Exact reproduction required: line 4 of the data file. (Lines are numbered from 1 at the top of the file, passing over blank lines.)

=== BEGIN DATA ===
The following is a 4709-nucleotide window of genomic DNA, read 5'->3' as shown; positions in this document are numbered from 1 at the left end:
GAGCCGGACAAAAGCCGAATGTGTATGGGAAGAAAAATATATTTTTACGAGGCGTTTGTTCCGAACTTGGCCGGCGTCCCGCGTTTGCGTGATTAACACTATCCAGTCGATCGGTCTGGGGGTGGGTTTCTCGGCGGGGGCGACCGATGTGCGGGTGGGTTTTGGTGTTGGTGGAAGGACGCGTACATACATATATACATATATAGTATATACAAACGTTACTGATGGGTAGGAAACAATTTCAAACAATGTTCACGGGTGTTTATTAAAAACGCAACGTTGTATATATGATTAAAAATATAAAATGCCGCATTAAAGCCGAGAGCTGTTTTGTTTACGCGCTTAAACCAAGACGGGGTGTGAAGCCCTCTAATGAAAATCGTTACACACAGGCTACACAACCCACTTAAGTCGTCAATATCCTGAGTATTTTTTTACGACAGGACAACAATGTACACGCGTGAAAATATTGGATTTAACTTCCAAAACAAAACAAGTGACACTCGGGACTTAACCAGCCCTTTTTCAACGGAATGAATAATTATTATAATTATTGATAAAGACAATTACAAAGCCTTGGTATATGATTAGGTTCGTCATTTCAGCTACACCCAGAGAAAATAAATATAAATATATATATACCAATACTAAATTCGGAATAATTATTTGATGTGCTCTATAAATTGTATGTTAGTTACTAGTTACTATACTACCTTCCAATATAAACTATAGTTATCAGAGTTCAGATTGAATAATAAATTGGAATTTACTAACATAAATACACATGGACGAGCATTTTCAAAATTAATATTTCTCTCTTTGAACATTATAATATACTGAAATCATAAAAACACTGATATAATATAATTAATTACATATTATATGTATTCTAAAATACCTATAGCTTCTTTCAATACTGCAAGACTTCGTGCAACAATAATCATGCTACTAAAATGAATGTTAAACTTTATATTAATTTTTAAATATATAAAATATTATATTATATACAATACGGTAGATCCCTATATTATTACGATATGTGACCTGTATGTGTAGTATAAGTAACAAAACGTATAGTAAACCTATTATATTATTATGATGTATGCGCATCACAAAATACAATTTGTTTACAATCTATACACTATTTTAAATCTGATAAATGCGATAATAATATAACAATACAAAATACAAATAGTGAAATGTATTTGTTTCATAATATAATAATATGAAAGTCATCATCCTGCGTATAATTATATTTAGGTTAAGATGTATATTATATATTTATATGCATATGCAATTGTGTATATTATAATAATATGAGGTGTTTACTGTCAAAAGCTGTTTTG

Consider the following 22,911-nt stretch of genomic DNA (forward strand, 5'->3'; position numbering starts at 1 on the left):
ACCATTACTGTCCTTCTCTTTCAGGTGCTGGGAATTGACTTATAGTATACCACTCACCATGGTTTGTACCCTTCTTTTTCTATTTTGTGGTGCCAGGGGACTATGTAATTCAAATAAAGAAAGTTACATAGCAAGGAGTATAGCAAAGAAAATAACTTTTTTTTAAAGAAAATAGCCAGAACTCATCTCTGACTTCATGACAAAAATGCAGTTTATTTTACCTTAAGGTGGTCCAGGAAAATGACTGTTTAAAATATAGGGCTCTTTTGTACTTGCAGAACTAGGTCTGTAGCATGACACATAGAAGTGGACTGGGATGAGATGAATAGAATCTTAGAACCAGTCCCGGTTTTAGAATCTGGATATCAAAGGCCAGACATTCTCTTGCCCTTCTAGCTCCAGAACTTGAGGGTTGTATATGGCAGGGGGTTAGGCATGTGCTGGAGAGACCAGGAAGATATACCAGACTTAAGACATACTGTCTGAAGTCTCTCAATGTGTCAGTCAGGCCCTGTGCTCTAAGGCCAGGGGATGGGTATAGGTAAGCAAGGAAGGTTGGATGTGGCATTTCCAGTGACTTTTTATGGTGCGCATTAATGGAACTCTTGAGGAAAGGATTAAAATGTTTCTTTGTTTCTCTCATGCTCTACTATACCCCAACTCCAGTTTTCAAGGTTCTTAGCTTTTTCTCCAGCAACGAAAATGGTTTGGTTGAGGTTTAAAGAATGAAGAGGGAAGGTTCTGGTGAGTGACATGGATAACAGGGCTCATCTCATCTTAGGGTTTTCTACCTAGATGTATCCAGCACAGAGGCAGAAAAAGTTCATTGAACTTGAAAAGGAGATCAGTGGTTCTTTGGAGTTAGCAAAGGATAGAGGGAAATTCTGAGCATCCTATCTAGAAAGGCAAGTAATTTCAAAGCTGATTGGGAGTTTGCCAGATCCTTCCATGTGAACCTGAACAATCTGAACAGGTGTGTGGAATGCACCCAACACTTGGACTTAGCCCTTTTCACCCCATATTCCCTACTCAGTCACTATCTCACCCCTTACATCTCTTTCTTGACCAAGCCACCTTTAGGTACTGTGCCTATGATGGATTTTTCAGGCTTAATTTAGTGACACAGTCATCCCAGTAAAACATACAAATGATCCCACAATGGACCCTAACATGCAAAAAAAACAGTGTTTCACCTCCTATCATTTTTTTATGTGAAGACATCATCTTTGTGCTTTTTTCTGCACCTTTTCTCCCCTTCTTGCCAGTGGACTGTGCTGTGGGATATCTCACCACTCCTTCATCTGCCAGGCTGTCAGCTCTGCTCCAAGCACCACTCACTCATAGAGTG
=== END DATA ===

ACCATTACTGTCCTTCTCTTTCAGGTGCTGGGAATTGACTTATAGTATACCACTCACCATGGTTTGTACCCTTCTTTTTCTATTTTGTGGTGCCAGGGGACTATGTAATTCAAATAAAGAAAGTTACATAGCAAGGAGTATAGCAAAGAAAATAACTTTTTTTTAAAGAAAATAGCCAGAACTCATCTCTGACTTCATGACAAAAATGCAGTTTATTTTACCTTAAGGTGGTCCAGGAAAATGACTGTTTAAAATATAGGGCTCTTTTGTACTTGCAGAACTAGGTCTGTAGCATGACACATAGAAGTGGACTGGGATGAGATGAATAGAATCTTAGAACCAGTCCCGGTTTTAGAATCTGGATATCAAAGGCCAGACATTCTCTTGCCCTTCTAGCTCCAGAACTTGAGGGTTGTATATGGCAGGGGGTTAGGCATGTGCTGGAGAGACCAGGAAGATATACCAGACTTAAGACATACTGTCTGAAGTCTCTCAATGTGTCAGTCAGGCCCTGTGCTCTAAGGCCAGGGGATGGGTATAGGTAAGCAAGGAAGGTTGGATGTGGCATTTCCAGTGACTTTTTATGGTGCGCATTAATGGAACTCTTGAGGAAAGGATTAAAATGTTTCTTTGTTTCTCTCATGCTCTACTATACCCCAACTCCAGTTTTCAAGGTTCTTAGCTTTTTCTCCAGCAACGAAAATGGTTTGGTTGAGGTTTAAAGAATGAAGAGGGAAGGTTCTGGTGAGTGACATGGATAACAGGGCTCATCTCATCTTAGGGTTTTCTACCTAGATGTATCCAGCACAGAGGCAGAAAAAGTTCATTGAACTTGAAAAGGAGATCAGTGGTTCTTTGGAGTTAGCAAAGGATAGAGGGAAATTCTGAGCATCCTATCTAGAAAGGCAAGTAATTTCAAAGCTGATTGGGAGTTTGCCAGATCCTTCCATGTGAACCTGAACAATCTGAACAGGTGTGTGGAATGCACCCAACACTTGGACTTAGCCCTTTTCACCCCATATTCCCTACTCAGTCACTATCTCACCCCTTACATCTCTTTCTTGACCAAGCCACCTTTAGGTACTGTGCCTATGATGGATTTTTCAGGCTTAATTTAGTGACACAGTCATCCCAGTAAAACATACAAATGATCCCACAATGGACCCTAACATGCAAAAAAAACAGTGTTTCACCTCCTATCATTTTTTTATGTGAAGACATCATCTTTGTGCTTTTTTCTGCACCTTTTCTCCCCTTCTTGCCAGTGGACTGTGCTGTGGGATATCTCACCACTCCTTCATCTGCCAGGCTGTCAGCTCTGCTCCAAGCACCACTCACTCATAGAGTG